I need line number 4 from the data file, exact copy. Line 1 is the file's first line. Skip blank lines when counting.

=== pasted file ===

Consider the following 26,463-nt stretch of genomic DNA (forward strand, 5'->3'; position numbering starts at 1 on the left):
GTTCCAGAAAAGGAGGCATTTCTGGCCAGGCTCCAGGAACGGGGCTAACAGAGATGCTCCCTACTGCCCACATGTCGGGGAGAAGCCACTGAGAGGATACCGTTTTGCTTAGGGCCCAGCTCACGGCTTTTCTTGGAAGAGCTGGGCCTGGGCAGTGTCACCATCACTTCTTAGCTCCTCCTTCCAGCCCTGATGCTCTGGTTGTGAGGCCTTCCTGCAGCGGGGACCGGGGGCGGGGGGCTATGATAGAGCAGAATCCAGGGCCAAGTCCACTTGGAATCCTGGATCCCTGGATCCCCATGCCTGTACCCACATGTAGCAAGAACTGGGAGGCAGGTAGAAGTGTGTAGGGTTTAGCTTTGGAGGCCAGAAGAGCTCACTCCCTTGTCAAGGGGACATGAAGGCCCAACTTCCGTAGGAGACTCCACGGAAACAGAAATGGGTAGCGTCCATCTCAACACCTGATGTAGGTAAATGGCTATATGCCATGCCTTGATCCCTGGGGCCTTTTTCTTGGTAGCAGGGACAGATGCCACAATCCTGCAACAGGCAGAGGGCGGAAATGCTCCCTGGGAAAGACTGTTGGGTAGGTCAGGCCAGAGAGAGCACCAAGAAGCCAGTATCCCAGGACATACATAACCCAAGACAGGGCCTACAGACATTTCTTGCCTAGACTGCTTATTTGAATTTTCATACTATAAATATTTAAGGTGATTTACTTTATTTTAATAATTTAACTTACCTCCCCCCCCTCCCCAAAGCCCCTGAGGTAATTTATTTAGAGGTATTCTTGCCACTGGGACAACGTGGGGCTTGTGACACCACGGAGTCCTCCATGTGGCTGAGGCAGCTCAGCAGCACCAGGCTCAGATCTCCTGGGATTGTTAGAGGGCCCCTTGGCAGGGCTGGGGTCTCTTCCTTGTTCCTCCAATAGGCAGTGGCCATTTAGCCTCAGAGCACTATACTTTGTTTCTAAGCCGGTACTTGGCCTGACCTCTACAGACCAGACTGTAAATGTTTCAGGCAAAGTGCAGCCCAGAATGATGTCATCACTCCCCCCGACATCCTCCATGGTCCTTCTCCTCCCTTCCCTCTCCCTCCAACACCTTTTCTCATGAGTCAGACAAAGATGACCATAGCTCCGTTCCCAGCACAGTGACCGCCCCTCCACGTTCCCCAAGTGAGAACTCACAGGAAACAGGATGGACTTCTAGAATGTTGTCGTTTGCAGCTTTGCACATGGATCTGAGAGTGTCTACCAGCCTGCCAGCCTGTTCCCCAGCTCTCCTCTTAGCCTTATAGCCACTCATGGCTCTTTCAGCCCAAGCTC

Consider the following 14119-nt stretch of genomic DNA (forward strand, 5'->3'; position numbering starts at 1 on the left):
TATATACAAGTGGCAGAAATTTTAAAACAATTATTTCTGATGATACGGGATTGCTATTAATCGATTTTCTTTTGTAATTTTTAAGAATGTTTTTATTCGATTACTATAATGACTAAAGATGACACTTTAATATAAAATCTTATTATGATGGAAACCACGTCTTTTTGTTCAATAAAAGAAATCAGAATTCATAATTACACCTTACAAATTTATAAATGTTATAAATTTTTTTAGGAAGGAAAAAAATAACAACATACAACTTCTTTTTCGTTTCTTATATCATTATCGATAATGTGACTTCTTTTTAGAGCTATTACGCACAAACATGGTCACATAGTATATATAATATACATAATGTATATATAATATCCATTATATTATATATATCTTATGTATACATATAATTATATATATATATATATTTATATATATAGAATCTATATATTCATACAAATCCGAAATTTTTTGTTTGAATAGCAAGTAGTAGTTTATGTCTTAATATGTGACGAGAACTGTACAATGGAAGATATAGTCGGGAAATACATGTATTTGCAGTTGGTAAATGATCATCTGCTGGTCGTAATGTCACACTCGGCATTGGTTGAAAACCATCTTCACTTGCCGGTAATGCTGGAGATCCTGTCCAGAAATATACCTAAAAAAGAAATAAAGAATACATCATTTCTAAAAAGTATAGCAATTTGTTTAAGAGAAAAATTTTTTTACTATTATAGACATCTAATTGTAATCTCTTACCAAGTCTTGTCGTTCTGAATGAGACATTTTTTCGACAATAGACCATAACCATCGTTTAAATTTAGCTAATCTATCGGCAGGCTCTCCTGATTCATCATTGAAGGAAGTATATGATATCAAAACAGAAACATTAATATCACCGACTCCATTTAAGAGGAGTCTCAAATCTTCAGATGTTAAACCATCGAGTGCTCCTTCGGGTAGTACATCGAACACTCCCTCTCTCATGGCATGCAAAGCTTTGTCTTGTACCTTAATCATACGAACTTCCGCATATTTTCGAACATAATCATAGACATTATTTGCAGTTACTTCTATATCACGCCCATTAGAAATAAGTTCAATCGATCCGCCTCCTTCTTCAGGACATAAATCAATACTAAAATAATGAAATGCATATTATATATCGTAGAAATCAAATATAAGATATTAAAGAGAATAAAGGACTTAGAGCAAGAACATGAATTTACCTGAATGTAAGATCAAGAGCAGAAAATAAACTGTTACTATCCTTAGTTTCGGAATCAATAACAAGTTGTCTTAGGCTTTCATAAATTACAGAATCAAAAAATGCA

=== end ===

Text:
TATATACAAGTGGCAGAAATTTTAAAACAATTATTTCTGATGATACGGGATTGCTATTAATCGATTTTCTTTTGTAATTTTTAAGAATGTTTTTATTCGATTACTATAATGACTAAAGATGACACTTTAATATAAAATCTTATTATGATGGAAACCACGTCTTTTTGTTCAATAAAAGAAATCAGAATTCATAATTACACCTTACAAATTTATAAATGTTATAAATTTTTTTAGGAAGGAAAAAAATAACAACATACAACTTCTTTTTCGTTTCTTATATCATTATCGATAATGTGACTTCTTTTTAGAGCTATTACGCACAAACATGGTCACATAGTATATATAATATACATAATGTATATATAATATCCATTATATTATATATATCTTATGTATACATATAATTATATATATATATATATTTATATATATAGAATCTATATATTCATACAAATCCGAAATTTTTTGTTTGAATAGCAAGTAGTAGTTTATGTCTTAATATGTGACGAGAACTGTACAATGGAAGATATAGTCGGGAAATACATGTATTTGCAGTTGGTAAATGATCATCTGCTGGTCGTAATGTCACACTCGGCATTGGTTGAAAACCATCTTCACTTGCCGGTAATGCTGGAGATCCTGTCCAGAAATATACCTAAAAAAGAAATAAAGAATACATCATTTCTAAAAAGTATAGCAATTTGTTTAAGAGAAAAATTTTTTTACTATTATAGACATCTAATTGTAATCTCTTACCAAGTCTTGTCGTTCTGAATGAGACATTTTTTCGACAATAGACCATAACCATCGTTTAAATTTAGCTAATCTATCGGCAGGCTCTCCTGATTCATCATTGAAGGAAGTATATGATATCAAAACAGAAACATTAATATCACCGACTCCATTTAAGAGGAGTCTCAAATCTTCAGATGTTAAACCATCGAGTGCTCCTTCGGGTAGTACATCGAACACTCCCTCTCTCATGGCATGCAAAGCTTTGTCTTGTACCTTAATCATACGAACTTCCGCATATTTTCGAACATAATCATAGACATTATTTGCAGTTACTTCTATATCACGCCCATTAGAAATAAGTTCAATCGATCCGCCTCCTTCTTCAGGACATAAATCAATACTAAAATAATGAAATGCATATTATATATCGTAGAAATCAAATATAAGATATTAAAGAGAATAAAGGACTTAGAGCAAGAACATGAATTTACCTGAATGTAAGATCAAGAGCAGAAAATAAACTGTTACTATCCTTAGTTTCGGAATCAATAACAAGTTGTCTTAGGCTTTCATAAATTACAGAATCAAAAAATGCA